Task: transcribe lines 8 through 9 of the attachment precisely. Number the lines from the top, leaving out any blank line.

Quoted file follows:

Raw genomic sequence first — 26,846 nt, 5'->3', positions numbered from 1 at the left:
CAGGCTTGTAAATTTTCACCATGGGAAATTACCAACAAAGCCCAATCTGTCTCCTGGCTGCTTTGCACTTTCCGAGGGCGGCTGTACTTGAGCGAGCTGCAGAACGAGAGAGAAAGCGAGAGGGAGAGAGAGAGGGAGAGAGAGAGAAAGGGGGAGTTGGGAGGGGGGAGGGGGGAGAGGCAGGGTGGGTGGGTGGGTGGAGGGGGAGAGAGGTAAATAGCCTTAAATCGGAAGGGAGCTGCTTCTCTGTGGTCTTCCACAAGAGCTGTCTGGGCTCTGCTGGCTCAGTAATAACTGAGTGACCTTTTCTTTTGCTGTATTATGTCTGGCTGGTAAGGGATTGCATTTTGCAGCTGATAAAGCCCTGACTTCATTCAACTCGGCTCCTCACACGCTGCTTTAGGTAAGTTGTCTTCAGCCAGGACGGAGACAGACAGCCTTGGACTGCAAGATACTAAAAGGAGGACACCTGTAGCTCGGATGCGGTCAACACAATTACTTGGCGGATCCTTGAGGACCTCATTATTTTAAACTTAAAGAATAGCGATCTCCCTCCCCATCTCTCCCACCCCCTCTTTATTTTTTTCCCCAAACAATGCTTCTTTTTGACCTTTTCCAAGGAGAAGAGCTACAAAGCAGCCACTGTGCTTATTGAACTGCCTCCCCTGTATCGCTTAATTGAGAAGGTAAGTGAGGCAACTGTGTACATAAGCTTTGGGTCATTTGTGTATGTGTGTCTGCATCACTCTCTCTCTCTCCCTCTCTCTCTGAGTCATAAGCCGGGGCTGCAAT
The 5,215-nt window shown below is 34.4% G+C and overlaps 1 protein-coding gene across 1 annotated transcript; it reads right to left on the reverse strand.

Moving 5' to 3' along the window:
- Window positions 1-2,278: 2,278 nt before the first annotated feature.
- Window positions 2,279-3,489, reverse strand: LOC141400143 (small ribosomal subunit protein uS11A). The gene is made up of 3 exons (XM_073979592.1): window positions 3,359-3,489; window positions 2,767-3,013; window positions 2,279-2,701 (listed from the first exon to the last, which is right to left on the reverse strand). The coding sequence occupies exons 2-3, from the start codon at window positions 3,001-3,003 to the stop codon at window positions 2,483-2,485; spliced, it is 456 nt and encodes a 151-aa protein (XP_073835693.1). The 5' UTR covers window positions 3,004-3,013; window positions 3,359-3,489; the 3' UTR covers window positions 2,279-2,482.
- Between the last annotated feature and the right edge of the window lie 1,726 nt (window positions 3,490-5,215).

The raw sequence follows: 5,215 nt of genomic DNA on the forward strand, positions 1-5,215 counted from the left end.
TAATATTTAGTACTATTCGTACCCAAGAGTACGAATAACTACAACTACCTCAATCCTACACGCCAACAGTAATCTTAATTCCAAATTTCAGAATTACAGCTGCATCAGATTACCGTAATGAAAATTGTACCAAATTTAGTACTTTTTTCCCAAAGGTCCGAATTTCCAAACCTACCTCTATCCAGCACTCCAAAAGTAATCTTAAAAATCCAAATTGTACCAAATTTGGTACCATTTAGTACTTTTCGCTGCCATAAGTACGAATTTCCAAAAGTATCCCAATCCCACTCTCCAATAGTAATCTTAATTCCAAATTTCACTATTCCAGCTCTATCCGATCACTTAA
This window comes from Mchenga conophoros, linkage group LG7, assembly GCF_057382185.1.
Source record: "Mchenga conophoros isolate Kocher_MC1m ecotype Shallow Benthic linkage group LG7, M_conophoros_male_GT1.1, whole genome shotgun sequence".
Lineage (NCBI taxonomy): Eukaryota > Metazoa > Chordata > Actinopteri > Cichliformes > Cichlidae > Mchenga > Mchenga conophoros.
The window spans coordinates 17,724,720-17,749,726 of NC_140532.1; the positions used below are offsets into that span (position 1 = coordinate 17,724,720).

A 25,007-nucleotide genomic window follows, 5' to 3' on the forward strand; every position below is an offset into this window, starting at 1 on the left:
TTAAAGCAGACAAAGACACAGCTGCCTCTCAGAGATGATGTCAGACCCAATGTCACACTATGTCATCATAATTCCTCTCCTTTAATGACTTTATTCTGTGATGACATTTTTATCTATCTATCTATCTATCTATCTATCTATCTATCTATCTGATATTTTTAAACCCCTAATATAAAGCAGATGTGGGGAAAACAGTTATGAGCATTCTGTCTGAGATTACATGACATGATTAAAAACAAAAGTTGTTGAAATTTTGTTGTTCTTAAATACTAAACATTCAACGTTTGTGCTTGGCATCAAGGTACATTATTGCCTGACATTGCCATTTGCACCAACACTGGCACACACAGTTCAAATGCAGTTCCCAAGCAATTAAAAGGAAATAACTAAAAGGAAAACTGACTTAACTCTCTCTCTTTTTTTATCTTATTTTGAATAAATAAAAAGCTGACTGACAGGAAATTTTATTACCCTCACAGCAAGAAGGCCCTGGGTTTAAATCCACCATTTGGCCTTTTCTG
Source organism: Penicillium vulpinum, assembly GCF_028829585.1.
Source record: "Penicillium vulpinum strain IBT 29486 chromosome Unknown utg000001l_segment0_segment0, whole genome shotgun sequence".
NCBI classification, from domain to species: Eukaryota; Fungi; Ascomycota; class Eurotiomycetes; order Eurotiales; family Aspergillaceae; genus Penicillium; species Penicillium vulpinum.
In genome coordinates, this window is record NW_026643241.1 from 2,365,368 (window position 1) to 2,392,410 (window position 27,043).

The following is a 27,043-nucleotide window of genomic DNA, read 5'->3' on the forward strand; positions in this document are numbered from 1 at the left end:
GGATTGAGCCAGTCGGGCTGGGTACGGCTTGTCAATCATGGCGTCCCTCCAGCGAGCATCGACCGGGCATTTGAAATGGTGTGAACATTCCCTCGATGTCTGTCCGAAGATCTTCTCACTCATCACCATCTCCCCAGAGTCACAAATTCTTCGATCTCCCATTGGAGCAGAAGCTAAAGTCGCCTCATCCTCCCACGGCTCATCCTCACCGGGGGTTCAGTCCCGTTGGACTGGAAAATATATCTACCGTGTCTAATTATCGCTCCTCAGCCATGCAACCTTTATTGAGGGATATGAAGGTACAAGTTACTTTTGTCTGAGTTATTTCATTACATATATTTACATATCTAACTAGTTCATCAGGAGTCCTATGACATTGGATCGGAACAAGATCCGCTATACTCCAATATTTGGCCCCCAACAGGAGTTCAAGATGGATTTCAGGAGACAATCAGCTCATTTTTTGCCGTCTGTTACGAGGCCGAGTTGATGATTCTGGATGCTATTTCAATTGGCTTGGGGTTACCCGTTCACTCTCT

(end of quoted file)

The raw sequence follows: 5,215 nt of genomic DNA on the forward strand, positions 1-5,215 counted from the left end.
TAATATTTAGTACTATTCGTACCCAAGAGTACGAATAACTACAACTACCTCAATCCTACACGCCAACAGTAATCTTAATTCCAAATTTCAGAATTACAGCTGCATCAGATTACCGTAATGAAAATTGTACCAAATTTAGTACTTTTTTCCCAAAGGTCCGAATTTCCAAACCTACCTCTATCCAGCACTCCAAAAGTAATCTTAAAAATCCAAATTGTACCAAATTTGGTACCATTTAGTACTTTTCGCTGCCATAAGTACGAATTTCCAAAAGTATCCCAATCCCACTCTCCAATAGTAATCTTAATTCCAAATTTCACTATTCCAGCTCTATCCGATCACTTAA